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Mood-Boosting Foods to help you Beat the Winter Blues

If you are like most people, shorter daylight hours and dreary winter weather can sometimes get you down.

Did you know you can boost your mood by eating certain natural foods?
Did you know you can boost your mood by eating certain natural foods?

Less sunlight and fewer opportunities for outdoor exercise can combine to make you feel sluggish. But did you know you can improve the way you feel by eating certain natural foods?

By eating foods that are high in vitamins B, C and D and rich in magnesium, iron, folate and omega-3 fatty acids, you can increase both your energy levels, and, in many cases, improve your mood. And the great thing about many of these natural energy-boosting foods is that you can keep them handy in your bag or drawer for a quick snack when you need it. So ditch the energy drinks and so-called "power" bars and reach for real food for natural mood lighteners this winter.

Here is a list of the top foods to eat for their mood-elevating boost:


Fish are rich in omega-3 fatty acids that improve the function of the cerebral cortex, the part of the brain that processes feelings of pleasure and satisfaction. Omega-3 fatty acids work to increased the brain's production of serotonin and dopamine, the neurotransmitters directly linked to our moods. In addition, salmon is loaded with vitamin D, which our bodies may be lacking with less exposure to sunlight during the winter.

Fresh Fruits

Citrus fruits can be like eating liquid sunshine. The rich amounts of vitamin C in oranges, grapefruits, lemons and limes can help fight fatigue and depression. Cherries and dark berries are also great mood enhancers. Loaded with antioxidants, berries are rich in folate (also known as B9 or folic acid), which helps the brain produce serotonin and dopamine. These neurotransmitters help regulate the body's sleep-wake cycle.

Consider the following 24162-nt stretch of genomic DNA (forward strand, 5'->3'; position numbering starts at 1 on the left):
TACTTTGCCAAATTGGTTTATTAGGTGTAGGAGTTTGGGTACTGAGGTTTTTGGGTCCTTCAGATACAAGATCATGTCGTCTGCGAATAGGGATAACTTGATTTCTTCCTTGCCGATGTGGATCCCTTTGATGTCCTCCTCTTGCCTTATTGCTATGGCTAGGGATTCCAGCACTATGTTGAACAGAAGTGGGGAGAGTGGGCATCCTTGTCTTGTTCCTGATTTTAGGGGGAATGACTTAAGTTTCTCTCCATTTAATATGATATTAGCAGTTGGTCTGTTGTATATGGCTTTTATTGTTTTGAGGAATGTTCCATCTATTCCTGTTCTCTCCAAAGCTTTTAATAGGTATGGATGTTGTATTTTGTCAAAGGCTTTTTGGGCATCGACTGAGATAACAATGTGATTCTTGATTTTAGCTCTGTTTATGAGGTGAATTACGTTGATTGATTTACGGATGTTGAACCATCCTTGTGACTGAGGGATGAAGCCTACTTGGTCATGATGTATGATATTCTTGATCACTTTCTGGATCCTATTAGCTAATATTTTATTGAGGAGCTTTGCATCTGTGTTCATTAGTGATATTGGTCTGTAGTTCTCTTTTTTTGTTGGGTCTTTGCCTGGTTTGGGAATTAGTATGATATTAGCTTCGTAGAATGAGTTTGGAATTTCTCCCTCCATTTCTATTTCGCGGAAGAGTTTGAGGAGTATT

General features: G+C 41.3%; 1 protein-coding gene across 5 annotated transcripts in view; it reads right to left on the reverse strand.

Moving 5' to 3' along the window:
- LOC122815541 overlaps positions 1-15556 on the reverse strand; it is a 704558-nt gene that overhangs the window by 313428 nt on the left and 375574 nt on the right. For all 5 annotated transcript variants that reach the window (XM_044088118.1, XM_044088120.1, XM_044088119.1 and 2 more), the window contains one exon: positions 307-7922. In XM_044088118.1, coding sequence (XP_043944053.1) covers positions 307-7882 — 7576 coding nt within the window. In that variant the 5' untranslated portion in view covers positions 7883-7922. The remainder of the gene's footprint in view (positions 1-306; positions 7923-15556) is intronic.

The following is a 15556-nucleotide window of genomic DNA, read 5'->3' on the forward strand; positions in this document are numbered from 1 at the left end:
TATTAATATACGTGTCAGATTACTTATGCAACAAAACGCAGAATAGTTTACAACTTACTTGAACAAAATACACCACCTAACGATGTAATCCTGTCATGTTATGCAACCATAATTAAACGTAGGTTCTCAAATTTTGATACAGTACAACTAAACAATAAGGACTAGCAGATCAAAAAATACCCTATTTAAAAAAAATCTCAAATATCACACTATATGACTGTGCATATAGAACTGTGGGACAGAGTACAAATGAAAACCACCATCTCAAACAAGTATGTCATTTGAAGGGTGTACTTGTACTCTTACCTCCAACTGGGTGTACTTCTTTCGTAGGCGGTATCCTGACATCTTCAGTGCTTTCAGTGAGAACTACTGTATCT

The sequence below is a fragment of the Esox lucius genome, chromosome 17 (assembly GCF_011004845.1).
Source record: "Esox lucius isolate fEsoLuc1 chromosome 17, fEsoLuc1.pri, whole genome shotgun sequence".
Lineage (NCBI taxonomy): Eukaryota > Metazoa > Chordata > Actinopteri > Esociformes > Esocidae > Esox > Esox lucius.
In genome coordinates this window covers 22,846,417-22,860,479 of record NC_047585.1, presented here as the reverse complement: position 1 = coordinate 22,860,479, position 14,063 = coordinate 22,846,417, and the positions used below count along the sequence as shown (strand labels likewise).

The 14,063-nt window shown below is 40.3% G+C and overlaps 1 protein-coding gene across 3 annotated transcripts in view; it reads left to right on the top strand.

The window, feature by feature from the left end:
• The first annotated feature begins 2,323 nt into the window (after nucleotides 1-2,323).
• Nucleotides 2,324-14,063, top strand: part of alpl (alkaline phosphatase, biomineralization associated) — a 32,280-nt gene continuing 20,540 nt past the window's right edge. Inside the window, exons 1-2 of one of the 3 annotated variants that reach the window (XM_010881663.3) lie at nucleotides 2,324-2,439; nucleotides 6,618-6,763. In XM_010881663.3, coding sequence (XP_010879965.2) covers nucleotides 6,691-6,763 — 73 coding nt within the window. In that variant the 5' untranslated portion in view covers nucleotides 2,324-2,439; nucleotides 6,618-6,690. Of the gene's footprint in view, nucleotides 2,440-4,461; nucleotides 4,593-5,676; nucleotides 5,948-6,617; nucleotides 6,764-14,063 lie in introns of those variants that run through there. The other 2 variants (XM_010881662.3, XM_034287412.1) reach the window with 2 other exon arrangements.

Leafy Green Vegetables

Popeye was right about spinach! Leafy green veggies, such as spinach, collard greens, kale and chard, are high in potassium, magnesium and calcium, which help regulate stress hormones and your sleep cycle. Leafy greens are a good source of folate, which can reduce your risk of heart disease and memory loss.



Eating a serving of mushrooms is the equivalent to taking a daily vitamin D supplement. Mushrooms also contain two B vitamins, niacin and riboflavin, which can help improve your mood.



Many of us are low in our consumption of magnesium, and, as a result, can feel fatigued and experience other mood-altering effects, such as muscle tension, an irregular heartbeat, insomnia and restless leg syndrome. Try snacking on nuts or adding them to your salads to get enough of this important mineral. Nuts, such as pecans, walnuts and almonds, also contain the amino acid tryptophan, a neurotransmitter that can improve depression.

Dark Chocolate


Here’s a mood-boosting food that is fun to eat! Dark chocolate stimulates the production of the chemical serotonin, which acts as a natural anti-depressant, and of endorphins. Moderation is the key. It's nice to know that a Swiss study found that eating just an ounce of dark chocolate daily for two weeks reduced stress hormone levels in people with high anxiety.



If you love Italian food, chances are you love garlic. But dd you know garlic is good for your mood? When you consume garlic, your body produces more of the neurotransmitter norepinephrine, which helps reduce stress. Garlic also relaxes the body’s blood vessels and can reduce blood pressure.



Portable and easy to eat, and it is great for you? It’s the banana. When you eat a banana, you get a healthy combination of potassium; vitamins A, C and B6; fiber; tryptophan; potassium; phosphorous; iron; protein and carbohydrates. Plus, you get a quick energy boost from both the fructose and the fiber.

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